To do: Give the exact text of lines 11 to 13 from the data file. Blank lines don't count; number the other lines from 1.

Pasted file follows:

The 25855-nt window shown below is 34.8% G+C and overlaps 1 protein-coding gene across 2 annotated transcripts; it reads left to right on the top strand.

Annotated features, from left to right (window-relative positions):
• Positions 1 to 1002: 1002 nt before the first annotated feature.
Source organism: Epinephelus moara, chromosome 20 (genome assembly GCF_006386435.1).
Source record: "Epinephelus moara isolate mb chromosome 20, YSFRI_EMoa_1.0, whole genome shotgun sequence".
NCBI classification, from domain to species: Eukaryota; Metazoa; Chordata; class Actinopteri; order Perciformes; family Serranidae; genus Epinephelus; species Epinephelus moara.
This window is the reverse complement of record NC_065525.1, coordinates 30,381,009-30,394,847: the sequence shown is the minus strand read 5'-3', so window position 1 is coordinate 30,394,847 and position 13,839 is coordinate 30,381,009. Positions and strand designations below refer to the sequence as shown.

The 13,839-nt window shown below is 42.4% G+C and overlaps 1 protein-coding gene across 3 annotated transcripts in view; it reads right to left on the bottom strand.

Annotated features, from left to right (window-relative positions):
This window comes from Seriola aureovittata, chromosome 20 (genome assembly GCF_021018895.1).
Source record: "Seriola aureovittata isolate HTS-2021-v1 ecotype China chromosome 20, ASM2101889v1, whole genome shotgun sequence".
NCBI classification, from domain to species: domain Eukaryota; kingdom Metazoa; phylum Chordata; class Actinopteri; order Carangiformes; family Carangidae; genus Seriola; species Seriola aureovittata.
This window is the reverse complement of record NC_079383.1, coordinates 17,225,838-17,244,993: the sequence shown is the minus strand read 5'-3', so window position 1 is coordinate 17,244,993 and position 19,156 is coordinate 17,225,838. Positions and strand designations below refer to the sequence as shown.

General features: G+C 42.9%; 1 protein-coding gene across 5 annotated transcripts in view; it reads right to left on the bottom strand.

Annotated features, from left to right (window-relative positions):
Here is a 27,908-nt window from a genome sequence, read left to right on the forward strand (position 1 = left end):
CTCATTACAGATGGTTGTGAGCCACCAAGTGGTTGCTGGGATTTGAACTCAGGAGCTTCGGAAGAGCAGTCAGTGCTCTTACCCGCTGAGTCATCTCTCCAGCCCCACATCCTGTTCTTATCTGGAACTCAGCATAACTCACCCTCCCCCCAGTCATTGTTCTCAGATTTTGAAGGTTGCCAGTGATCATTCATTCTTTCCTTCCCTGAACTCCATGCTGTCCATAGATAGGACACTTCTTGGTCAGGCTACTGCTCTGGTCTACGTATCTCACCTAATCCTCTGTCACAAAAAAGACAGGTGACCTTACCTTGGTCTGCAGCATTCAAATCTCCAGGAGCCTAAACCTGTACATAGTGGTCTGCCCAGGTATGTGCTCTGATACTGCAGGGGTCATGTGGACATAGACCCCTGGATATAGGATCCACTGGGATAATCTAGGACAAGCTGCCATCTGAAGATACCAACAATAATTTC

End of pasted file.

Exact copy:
Source record: "Seriola aureovittata isolate HTS-2021-v1 ecotype China chromosome 20, ASM2101889v1, whole genome shotgun sequence".
NCBI classification, from domain to species: domain Eukaryota; kingdom Metazoa; phylum Chordata; class Actinopteri; order Carangiformes; family Carangidae; genus Seriola; species Seriola aureovittata.
This window is the reverse complement of record NC_079383.1, coordinates 17,225,838-17,244,993: the sequence shown is the minus strand read 5'-3', so window position 1 is coordinate 17,244,993 and position 19,156 is coordinate 17,225,838. Positions and strand designations below refer to the sequence as shown.